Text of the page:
Inside the Equifax Fallout: Painful Takeaways, Future Regulation, and the Partner’s Role

Data Breach

No doubt by now you’ve heard the disastrous story of the Equifax breach.

We know the following facts: Equifax, a large credit reporting company, discovered a flaw in the Apache Struts framework for its for its online U.S. dispute portal on July 29. The company announced on Sept. 7 that attackers had obtained access to the personal data of up to 143 million U.S. customers. The data include social security numbers, names, addresses, birthdates, and credit card numbers and drivers licenses in some cases. Equifax customers are piling on a slew of slew of class-action lawsuits, and multiple top Equifax executives have resigned as the company scrambles to show transparency and alleviate concerns.

Our publication discussed the immediate lessons that businesses and their partners can take out of the Equifax data breach earlier this month, but more and more analysis has become available to us in the weeks following the initial announcement. Several data and security experts spoke to us about the long-standing repercussions of the breach and the implications for small businesses and the technology advisers who support them.

Comodo's Carlos Solari

Comodo’s Carlos Solari

Members of the Comodo Threat Intelligence Lab discovered Equifax customer and non-company system employee credentials being sold on the dark web. Attackers had infiltrated the Equifax portal with upgraded pony exploit malware that takes a snapshot of the login information to steal some of the information. The Comodo team says it also discovered passwords for non-company systems like LinkedIn and DropBox that contained corporate email addresses.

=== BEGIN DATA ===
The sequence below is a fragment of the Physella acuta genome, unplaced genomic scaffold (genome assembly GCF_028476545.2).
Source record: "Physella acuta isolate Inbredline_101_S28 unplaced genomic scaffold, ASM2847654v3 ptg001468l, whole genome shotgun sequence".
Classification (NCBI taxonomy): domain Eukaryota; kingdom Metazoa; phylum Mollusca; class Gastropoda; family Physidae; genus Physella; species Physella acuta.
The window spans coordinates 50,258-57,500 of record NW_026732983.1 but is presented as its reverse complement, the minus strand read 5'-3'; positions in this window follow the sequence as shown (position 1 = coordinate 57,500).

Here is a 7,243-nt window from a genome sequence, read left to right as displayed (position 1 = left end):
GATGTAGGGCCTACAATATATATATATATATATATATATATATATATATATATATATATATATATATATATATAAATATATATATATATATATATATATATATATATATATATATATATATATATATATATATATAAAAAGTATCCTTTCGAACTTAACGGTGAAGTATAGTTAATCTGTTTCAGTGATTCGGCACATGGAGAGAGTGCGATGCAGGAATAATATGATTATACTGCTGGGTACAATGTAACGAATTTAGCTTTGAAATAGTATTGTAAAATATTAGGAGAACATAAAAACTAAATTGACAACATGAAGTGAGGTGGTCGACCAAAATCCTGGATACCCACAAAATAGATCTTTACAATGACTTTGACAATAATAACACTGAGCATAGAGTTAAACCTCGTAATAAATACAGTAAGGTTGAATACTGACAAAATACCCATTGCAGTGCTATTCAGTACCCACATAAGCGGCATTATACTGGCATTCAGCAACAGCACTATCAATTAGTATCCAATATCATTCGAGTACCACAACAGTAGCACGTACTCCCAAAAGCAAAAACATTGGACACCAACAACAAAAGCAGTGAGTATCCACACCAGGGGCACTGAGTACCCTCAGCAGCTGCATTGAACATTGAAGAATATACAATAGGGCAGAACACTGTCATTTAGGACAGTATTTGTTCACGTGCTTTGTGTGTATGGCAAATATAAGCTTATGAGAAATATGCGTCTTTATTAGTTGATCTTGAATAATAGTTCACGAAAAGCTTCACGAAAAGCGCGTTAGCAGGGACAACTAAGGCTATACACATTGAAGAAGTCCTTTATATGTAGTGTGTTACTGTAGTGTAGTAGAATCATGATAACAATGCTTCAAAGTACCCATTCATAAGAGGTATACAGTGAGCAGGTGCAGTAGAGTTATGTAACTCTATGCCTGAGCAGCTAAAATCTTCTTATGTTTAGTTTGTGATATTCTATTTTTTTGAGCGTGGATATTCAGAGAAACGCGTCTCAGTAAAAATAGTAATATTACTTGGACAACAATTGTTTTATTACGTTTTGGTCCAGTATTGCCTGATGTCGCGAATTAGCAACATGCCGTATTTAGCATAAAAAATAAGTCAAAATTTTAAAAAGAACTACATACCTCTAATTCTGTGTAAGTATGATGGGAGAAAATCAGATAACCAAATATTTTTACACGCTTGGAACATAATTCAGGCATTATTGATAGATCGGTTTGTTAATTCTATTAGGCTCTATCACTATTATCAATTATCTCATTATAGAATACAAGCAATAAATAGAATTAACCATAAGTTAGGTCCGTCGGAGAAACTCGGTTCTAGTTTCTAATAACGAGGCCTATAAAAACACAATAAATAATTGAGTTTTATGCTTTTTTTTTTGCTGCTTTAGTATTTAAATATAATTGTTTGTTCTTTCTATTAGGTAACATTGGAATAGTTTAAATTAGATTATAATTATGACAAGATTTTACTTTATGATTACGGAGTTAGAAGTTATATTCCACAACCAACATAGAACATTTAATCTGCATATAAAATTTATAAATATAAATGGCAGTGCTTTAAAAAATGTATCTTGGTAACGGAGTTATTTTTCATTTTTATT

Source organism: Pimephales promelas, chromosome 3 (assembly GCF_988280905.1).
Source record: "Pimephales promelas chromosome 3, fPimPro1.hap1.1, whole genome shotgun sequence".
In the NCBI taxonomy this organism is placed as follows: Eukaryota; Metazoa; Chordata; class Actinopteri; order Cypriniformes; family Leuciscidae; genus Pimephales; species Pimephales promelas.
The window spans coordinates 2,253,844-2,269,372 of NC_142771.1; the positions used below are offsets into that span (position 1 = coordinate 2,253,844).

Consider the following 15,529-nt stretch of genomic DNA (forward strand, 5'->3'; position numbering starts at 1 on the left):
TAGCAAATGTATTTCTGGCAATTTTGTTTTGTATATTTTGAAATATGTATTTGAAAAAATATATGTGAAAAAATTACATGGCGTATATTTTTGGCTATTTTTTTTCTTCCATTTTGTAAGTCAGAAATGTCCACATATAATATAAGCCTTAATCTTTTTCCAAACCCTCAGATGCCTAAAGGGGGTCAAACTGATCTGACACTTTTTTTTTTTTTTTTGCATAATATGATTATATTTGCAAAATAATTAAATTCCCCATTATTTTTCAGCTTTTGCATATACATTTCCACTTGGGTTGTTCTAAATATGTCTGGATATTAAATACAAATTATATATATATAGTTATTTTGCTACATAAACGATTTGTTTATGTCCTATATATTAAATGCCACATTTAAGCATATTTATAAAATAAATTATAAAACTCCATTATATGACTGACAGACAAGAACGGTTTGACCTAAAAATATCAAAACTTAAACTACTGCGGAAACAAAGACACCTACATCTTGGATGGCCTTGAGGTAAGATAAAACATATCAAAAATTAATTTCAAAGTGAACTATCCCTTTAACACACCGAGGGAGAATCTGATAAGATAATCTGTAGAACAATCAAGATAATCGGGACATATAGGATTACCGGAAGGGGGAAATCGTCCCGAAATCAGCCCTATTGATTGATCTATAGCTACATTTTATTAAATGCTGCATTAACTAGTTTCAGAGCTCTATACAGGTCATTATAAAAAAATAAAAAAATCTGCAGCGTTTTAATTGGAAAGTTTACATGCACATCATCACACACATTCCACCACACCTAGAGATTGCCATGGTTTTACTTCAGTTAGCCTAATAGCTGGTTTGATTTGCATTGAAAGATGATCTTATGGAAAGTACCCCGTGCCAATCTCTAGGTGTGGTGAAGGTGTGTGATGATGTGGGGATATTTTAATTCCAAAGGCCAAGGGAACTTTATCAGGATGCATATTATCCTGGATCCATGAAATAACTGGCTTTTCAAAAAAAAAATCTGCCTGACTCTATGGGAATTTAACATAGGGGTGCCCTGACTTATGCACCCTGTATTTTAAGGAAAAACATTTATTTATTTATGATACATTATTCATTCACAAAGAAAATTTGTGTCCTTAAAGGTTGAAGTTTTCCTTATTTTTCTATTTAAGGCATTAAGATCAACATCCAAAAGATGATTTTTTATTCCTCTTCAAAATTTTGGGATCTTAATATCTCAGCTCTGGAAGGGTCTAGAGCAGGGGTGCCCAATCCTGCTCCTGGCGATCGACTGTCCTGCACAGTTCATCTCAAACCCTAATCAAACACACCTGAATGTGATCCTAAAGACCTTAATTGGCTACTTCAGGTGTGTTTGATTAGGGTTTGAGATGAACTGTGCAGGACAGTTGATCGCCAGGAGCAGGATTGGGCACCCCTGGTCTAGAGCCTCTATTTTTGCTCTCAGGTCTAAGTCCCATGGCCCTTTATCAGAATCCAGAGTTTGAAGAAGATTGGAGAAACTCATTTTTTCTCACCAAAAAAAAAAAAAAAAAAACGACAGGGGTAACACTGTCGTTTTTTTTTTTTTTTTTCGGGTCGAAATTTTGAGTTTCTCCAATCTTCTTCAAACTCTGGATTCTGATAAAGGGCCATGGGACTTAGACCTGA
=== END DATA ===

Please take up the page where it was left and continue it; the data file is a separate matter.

There are two main points of concern that Comodo raises.

The first is that many of the stolen passwords were too simple. The passwords tended to lack the proper length and variety of uppercase and lowercase letters.

Carlos Solari, Comodo’s vice president of cybersecurity services, says most companies consider a password’s length acceptable if it reaches 12 characters. Solari says this number should be closer to 24.

“You don’t necessarily need the complexity of asterisks and pound [signs] and lots of other kinds of less used characters, but length is the most important,” he told Channel Partners.

The simplicity of the passwords first means that they are easily guessable, but it also means the users are likely recycling those credentials.

Comodo's David Liff

Comodo’s David Liff

“That’s normally indicative of people who are using the same passwords on many different systems,” said David Liff, Comodo’s vice president of marketing. “Hackers out there would have known that and would have used these identities to try to work out [how many things] they can get into.”

The users whose other account credentials resemble theirs for Equifax are in further danger of theft. And the ability of a threat actor to …

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